Cozy Chickens: Preparing Your Flock for a Comfortable Winter

Whether you want to eat healthier, support soil health, or give your kids a job to do, owning a flock of chickens is a fantastic idea! 

Maybe that’s why so many people have taken the plunge and bought a backyard coop and a few chicks. If that’s your story, kudos to you! 

As your little fuzzies grow into a beautiful flock of laying hens that strut around your property, making your heart proud. 

But then, as you roll along caring for your flock, the days start getting cooler. Suddenly you panic as a sudden thought strikes you…”Wait, how do I keep my chickens alive during the winter? Will they freeze? Do I need a heated coop? Or little chicken sweaters? What about their feet in all the snow and ice?”  


At The Mobile Chicken House, we are chicken farmers with plenty of experience in keeping chickens during winter, and it really isn’t too tricky. (So don’t panic!) In this article, we are going to tell you all about it. 

So let’s get started! 

Table of Contents
  • 6 Steps To Winterizing Your Coop
    6 Steps To Winterizing Your Coop
  • Caring For Your Flock During Winter
    Caring For Your Flock During Winter

6 Steps To Winterizing Your Coop

Before we start, let’s get something straight. 

Chickens are better at surviving cold temperatures than you may think. They have natural down coats that keep them toasty, and their bodies adapt as the days get cooler. Also, like all animals, they have instincts that help them survive changing seasons.  

Just think about all the blue jays, cardinals, and chickadees that stick around during the winter and thrive–all without you running out with heat lamps and little bird sweaters for them! 

Like wild animals, chickens are pretty well equipped to survive winter. However, taking care of your flock is a responsibility, and in cold environments, chickens will need some assistance to really thrive. So let’s talk about some steps you can take to give them a boost. 

For starters, here’s how you can winterize your chicken coop before the snow sets in: 

1 - Give it a deep clean 

The first step to winterizing your coop is a good cleaning.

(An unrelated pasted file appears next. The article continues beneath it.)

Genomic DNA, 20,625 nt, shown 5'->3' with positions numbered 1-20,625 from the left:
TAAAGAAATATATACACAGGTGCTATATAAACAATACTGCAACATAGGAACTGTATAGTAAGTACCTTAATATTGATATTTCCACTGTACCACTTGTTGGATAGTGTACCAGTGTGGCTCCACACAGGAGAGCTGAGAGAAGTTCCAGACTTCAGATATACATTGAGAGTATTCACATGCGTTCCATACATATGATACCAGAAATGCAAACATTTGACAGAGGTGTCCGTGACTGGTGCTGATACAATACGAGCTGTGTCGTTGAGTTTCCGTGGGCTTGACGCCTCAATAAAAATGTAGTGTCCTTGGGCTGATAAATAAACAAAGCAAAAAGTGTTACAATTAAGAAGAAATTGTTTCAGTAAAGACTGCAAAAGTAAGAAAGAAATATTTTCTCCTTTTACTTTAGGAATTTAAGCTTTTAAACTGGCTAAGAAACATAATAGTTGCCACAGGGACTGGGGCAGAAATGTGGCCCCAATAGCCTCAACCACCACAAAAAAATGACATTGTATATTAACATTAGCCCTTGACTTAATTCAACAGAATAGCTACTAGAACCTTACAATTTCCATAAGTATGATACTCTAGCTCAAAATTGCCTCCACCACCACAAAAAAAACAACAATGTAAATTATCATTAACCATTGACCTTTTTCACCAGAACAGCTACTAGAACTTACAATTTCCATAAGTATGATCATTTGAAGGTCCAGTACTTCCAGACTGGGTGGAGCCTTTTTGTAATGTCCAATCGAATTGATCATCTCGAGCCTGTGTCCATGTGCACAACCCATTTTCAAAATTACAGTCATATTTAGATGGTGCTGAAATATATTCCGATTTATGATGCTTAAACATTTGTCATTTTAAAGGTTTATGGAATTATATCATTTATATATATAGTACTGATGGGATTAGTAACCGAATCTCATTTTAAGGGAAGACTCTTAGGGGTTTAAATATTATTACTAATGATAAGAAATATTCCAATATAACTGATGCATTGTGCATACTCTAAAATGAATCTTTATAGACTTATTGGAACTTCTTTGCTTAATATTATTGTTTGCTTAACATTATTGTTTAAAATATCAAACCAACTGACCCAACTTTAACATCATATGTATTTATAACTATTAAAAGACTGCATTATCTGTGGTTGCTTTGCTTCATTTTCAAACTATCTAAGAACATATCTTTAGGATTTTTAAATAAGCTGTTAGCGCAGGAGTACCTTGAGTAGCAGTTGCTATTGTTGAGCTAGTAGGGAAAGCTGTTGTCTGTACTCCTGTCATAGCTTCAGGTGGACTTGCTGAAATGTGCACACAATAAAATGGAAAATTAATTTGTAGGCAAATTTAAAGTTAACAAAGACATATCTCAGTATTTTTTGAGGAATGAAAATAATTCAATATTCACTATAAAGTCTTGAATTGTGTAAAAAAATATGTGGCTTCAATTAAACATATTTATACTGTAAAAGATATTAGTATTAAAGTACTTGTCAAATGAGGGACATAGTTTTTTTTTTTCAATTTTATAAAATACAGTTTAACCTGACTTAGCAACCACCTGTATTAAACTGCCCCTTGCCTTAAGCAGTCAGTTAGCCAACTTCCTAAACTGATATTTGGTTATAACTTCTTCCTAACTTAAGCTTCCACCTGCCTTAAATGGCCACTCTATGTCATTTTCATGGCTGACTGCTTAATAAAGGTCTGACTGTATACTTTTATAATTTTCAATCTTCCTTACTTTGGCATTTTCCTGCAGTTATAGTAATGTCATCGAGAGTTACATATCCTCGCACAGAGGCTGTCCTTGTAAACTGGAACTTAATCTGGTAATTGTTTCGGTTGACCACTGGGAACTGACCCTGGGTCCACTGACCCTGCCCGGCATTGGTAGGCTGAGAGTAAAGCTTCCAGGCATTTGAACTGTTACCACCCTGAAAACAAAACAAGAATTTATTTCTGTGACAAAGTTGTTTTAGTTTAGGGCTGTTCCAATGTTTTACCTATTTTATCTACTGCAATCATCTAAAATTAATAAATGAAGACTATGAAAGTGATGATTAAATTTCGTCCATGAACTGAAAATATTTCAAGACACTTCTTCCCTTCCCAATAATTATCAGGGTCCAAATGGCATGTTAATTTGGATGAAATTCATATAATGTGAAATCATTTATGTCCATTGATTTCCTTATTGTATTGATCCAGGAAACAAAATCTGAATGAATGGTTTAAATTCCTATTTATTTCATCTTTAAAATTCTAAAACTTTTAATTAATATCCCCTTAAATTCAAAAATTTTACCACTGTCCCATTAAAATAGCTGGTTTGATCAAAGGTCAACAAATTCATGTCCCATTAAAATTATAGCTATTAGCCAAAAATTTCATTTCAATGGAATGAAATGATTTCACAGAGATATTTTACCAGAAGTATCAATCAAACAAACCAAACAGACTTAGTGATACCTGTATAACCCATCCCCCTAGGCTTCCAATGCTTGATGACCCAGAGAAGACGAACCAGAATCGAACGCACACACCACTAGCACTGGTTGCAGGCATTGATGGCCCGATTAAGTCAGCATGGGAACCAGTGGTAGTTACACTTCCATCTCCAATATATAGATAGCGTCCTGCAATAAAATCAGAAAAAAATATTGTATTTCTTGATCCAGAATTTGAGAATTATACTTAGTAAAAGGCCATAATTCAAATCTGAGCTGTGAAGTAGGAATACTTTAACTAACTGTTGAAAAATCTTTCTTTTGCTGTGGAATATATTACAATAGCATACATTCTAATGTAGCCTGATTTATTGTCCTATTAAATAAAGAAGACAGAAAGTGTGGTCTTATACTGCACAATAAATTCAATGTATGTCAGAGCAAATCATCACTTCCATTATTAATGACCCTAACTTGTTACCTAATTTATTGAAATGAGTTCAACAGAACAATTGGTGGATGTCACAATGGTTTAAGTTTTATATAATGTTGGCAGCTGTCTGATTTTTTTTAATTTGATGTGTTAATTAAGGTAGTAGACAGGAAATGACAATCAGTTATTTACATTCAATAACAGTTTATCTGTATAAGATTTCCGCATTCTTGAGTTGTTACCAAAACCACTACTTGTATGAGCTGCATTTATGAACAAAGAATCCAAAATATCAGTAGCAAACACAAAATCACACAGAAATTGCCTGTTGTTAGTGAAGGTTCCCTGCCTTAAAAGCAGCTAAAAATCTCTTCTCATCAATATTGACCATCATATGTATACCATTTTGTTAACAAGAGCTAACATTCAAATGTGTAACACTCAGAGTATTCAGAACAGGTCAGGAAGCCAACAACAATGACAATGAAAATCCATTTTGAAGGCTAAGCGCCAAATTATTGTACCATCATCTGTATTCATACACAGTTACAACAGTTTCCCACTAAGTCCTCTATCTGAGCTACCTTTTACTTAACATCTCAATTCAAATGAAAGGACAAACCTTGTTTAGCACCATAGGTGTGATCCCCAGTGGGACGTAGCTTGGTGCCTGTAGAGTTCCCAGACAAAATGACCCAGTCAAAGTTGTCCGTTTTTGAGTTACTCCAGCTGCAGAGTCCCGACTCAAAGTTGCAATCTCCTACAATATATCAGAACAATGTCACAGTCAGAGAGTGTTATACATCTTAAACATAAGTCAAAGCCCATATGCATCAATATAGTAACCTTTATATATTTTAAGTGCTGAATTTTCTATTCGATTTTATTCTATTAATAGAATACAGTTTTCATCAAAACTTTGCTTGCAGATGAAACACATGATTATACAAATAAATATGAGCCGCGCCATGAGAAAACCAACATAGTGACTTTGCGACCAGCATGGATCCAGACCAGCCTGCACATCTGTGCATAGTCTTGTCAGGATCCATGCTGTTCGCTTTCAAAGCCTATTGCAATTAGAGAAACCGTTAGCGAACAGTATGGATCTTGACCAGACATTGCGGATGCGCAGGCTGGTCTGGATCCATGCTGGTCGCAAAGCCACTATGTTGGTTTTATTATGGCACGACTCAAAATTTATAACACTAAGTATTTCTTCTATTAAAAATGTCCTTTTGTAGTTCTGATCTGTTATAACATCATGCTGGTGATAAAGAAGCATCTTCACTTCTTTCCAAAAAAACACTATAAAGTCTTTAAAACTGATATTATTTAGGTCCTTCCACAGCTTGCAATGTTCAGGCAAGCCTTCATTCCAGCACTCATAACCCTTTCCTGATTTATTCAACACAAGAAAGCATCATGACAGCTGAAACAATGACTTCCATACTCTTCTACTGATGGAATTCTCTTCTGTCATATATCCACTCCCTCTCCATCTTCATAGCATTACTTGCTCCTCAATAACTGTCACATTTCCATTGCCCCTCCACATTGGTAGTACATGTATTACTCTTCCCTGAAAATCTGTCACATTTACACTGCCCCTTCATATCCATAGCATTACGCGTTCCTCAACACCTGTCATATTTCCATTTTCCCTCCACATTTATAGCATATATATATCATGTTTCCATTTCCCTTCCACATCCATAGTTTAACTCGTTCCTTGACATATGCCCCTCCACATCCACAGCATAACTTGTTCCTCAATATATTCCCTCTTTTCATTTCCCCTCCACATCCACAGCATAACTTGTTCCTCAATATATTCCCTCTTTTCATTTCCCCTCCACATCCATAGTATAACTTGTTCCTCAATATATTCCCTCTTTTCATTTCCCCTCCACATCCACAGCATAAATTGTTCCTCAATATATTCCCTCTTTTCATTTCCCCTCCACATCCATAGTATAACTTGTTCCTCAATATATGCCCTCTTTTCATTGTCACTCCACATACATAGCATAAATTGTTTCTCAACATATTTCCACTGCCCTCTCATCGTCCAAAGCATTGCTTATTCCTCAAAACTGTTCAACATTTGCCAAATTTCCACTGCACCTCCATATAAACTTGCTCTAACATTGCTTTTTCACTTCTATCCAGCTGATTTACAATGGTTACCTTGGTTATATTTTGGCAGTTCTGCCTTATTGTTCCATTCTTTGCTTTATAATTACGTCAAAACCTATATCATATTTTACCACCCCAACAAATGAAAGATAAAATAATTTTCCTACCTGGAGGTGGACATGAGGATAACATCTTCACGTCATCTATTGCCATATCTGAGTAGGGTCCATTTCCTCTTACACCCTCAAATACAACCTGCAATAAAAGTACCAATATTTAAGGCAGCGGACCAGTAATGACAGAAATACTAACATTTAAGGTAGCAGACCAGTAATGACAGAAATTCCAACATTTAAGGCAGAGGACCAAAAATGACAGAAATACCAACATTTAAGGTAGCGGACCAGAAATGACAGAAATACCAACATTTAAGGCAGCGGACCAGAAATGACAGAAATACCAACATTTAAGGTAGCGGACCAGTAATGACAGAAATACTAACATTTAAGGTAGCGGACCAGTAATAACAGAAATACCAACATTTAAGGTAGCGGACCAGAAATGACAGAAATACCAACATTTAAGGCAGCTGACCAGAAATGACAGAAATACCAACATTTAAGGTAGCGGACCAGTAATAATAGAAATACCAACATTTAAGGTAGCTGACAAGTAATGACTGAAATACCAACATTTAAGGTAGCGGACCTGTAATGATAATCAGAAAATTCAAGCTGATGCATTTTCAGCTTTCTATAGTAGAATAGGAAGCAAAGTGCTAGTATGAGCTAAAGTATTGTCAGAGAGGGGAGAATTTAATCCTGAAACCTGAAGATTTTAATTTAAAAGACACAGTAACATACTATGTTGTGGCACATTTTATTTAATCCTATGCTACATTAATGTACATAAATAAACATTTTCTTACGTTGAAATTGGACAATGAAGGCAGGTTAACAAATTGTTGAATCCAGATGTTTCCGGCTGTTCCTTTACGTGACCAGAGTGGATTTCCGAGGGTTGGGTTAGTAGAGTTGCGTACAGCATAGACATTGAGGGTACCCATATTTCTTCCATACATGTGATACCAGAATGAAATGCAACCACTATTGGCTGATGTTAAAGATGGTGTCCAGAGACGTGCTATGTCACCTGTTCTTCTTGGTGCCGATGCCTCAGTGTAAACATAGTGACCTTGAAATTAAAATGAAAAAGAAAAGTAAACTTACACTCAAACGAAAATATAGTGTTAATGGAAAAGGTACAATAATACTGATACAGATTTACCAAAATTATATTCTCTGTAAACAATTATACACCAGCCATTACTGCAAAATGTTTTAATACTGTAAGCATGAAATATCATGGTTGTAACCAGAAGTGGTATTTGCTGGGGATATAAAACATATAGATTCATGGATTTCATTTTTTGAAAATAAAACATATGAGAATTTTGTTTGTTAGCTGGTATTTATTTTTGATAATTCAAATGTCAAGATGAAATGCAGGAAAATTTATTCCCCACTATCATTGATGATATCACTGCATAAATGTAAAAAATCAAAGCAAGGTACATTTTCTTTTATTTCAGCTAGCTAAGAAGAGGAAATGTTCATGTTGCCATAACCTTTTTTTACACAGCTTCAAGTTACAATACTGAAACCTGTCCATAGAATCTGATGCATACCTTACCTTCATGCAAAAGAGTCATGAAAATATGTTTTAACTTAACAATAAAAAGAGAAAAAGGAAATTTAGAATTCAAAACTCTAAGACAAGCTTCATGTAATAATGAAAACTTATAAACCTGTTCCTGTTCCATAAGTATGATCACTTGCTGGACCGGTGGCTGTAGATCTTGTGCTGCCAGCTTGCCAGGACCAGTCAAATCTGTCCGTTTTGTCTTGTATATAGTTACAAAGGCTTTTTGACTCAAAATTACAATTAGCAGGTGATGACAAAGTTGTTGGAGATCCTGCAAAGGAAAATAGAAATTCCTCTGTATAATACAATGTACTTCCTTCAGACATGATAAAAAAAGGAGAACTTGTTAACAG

It’s best to head into the winter months with a clean coop, as chickens spend more time there during the winter, and the mess can build up quickly. Plus, nobody wants to clean their chicken coop in 25-degree weather any more than absolutely necessary! You’ll thank yourself for starting out with a clean coop. 

Be sure to provide a good, thick layer of bedding for your birds to insulate their feet from the cold ground and prevent frostbite. You may even want to consider using straw for bedding during the winter, even if you normally use sawdust or wood shavings. Straw is an excellent insulator because of its hollow structure and helps keep your birds warm. 

2 - Insulate your coop (but don’t OVERinsulate) 

Insulating your backyard chicken coop is a good idea, primarily if the sides are mainly wire mesh. You can use hardware cloth, plexiglass, tarps, or other materials to cover the mesh and provide a wind block/insulation. You can also bed your coop with wood chips which helps chickens’ feet stay warm.

wood chips for warmth

However, your coop doesn’t need to be completely airtight–it just needs to be enclosed and somewhat insulated so the wind doesn’t whistle straight through. Your chickens need shelter from the wind and the bitterest cold, but they don’t need their coop to be as warm as your house. 

In fact, keeping your chickens too warm prevents them from adapting to the cold temperatures outside. That is why heating your coop can be a bad idea. Often, the heat your flock generates is enough to keep the space warm, and while you may need a bit of supplemental heat in extreme conditions, you generally don’t need to heat your coop. 

3 - Ensure ventilation 

Your chickens spend more time in their coop during the winter, and conditions can quickly get damp, messy, and smelly. That is why your coop needs to have adequate ventilation. 

Lack of ventilation causes ammonia buildup, dampness, and a perfect environment for disease. For your chickens to thrive, you need proper ventilation that keeps your coop dry and comfortable. 

To properly ventilate your chicken coop, you want openings near the top so air can circulate above your chickens’ heads. Avoid openings near the bottom, on a level with the roosts or below, as those create drafts that could bother your chickens. 

4 - Create a wind block 

It’s a good idea to provide your chickens with a semi-sheltered outdoor area where they can get some exercise, fresh air, and sunlight. If the area receives a lot of wind, you may want to consider creating a wind block for your exposed chicken run area. 

5 - Get a de-icing solution